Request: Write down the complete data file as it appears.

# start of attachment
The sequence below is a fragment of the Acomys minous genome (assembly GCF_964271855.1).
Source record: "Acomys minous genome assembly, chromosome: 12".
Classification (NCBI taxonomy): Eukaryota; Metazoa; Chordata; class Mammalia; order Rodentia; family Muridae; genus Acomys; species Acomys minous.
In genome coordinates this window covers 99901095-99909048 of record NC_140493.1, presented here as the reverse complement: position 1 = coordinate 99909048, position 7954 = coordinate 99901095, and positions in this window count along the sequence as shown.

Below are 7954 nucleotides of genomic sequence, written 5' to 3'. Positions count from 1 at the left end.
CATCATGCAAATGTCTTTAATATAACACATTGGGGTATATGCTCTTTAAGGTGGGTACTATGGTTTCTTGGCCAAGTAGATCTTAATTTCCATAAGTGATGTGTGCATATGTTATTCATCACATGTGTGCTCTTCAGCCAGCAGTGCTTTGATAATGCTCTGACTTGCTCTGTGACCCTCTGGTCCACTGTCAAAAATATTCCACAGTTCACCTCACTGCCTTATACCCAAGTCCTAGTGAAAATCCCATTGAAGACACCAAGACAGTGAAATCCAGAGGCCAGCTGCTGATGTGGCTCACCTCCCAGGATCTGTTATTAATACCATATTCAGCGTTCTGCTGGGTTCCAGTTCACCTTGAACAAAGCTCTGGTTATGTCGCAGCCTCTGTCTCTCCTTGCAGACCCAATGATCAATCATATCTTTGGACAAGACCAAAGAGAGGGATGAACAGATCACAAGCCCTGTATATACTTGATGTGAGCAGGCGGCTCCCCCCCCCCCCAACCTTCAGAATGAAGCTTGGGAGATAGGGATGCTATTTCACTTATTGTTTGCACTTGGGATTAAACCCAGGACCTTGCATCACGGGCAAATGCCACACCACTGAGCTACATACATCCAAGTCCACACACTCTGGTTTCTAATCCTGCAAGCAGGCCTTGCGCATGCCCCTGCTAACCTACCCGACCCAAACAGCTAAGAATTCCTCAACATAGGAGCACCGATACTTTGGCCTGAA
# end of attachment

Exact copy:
The sequence below is a fragment of the Acomys minous genome (assembly GCF_964271855.1).
Source record: "Acomys minous genome assembly, chromosome: 12".
Classification (NCBI taxonomy): Eukaryota; Metazoa; Chordata; class Mammalia; order Rodentia; family Muridae; genus Acomys; species Acomys minous.
In genome coordinates this window covers 99901095-99909048 of record NC_140493.1, presented here as the reverse complement: position 1 = coordinate 99909048, position 7954 = coordinate 99901095, and positions in this window count along the sequence as shown.

Below are 7954 nucleotides of genomic sequence, written 5' to 3'. Positions count from 1 at the left end.
CATCATGCAAATGTCTTTAATATAACACATTGGGGTATATGCTCTTTAAGGTGGGTACTATGGTTTCTTGGCCAAGTAGATCTTAATTTCCATAAGTGATGTGTGCATATGTTATTCATCACATGTGTGCTCTTCAGCCAGCAGTGCTTTGATAATGCTCTGACTTGCTCTGTGACCCTCTGGTCCACTGTCAAAAATATTCCACAGTTCACCTCACTGCCTTATACCCAAGTCCTAGTGAAAATCCCATTGAAGACACCAAGACAGTGAAATCCAGAGGCCAGCTGCTGATGTGGCTCACCTCCCAGGATCTGTTATTAATACCATATTCAGCGTTCTGCTGGGTTCCAGTTCACCTTGAACAAAGCTCTGGTTATGTCGCAGCCTCTGTCTCTCCTTGCAGACCCAATGATCAATCATATCTTTGGACAAGACCAAAGAGAGGGATGAACAGATCACAAGCCCTGTATATACTTGATGTGAGCAGGCGGCTCCCCCCCCCCCCAACCTTCAGAATGAAGCTTGGGAGATAGGGATGCTATTTCACTTATTGTTTGCACTTGGGATTAAACCCAGGACCTTGCATCACGGGCAAATGCCACACCACTGAGCTACATACATCCAAGTCCACACACTCTGGTTTCTAATCCTGCAAGCAGGCCTTGCGCATGCCCCTGCTAACCTACCCGACCCAAACAGCTAAGAATTCCTCAACATAGGAGCACCGATACTTTGGCCTGAA